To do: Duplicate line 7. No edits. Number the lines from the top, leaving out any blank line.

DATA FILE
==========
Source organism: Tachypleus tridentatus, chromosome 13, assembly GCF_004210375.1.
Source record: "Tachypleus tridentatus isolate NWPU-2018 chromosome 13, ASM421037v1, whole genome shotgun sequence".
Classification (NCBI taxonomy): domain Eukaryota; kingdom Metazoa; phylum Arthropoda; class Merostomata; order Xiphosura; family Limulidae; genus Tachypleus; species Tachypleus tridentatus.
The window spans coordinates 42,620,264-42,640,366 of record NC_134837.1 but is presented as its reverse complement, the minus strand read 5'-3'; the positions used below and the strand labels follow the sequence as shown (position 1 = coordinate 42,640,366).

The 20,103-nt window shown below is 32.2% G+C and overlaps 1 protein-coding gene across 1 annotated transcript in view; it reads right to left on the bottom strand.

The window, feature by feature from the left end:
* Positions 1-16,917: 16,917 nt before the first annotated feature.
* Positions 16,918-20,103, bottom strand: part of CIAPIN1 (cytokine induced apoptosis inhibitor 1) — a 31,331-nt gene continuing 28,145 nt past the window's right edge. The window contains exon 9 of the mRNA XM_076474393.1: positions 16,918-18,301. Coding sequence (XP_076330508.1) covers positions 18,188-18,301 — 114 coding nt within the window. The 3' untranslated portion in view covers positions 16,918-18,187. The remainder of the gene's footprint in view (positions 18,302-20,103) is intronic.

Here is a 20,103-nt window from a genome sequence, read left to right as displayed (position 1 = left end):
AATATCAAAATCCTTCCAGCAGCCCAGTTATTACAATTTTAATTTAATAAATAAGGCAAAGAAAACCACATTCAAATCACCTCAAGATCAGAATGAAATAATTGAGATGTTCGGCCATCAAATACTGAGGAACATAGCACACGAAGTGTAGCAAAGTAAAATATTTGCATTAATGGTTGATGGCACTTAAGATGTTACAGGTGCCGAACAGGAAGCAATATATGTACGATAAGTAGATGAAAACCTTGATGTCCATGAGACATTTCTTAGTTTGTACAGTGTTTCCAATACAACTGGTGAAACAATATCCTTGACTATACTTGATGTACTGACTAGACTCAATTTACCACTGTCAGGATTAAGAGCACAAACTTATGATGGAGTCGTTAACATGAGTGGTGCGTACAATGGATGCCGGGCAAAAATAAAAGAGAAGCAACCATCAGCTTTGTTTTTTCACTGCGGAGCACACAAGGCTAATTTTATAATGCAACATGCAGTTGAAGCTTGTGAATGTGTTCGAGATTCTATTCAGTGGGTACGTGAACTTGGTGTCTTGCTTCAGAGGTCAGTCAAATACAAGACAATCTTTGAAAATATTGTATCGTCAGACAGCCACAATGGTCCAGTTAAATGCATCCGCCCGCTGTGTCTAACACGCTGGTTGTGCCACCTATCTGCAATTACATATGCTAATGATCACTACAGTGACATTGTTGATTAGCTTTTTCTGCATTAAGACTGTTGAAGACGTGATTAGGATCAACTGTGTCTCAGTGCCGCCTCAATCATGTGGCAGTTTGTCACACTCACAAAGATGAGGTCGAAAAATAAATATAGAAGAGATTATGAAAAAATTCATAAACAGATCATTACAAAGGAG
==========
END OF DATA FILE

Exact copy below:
* Positions 1-16,917: 16,917 nt before the first annotated feature.